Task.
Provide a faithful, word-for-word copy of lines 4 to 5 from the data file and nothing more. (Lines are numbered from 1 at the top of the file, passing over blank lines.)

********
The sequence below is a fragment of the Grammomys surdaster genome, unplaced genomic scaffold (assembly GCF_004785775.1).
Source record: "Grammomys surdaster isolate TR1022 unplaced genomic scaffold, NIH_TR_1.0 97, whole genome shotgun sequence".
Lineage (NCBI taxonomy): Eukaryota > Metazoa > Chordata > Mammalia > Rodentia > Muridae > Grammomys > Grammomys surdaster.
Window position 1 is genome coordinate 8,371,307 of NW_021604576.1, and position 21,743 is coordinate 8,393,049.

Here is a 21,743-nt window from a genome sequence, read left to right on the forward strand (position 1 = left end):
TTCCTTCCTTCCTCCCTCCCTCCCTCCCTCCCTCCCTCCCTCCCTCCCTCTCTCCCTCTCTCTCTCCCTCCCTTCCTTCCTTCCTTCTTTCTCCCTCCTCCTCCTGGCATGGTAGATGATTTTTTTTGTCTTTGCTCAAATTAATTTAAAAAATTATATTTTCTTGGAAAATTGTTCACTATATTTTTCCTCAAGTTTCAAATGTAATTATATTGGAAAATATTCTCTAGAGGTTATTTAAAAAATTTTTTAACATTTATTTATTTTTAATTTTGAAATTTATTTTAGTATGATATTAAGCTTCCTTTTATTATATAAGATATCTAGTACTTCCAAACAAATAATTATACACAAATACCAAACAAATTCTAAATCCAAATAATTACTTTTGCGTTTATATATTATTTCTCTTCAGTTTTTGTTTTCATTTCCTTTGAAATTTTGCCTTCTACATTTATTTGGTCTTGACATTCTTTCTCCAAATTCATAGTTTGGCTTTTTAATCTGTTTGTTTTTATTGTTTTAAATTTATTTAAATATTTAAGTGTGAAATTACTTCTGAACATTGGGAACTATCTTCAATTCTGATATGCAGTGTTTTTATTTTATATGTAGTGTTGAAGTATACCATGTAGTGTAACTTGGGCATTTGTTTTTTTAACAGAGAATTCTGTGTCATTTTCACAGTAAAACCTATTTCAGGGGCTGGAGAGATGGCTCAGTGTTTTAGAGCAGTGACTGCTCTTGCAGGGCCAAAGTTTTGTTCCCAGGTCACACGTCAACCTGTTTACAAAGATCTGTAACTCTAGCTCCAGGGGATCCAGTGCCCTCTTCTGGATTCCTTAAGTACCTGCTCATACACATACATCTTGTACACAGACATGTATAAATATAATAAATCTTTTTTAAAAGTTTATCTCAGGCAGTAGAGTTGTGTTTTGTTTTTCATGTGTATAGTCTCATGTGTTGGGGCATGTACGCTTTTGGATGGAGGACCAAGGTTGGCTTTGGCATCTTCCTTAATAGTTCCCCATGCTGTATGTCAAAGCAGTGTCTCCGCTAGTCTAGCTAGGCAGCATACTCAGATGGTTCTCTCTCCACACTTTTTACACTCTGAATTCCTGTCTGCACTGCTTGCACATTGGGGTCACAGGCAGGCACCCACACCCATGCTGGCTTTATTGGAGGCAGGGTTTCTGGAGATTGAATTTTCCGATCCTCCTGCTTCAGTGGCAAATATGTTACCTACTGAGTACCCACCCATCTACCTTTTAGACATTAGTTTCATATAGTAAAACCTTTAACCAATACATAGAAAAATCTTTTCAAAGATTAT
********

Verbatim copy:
Window position 1 is genome coordinate 8,371,307 of NW_021604576.1, and position 21,743 is coordinate 8,393,049.

Here is a 21,743-nt window from a genome sequence, read left to right on the forward strand (position 1 = left end):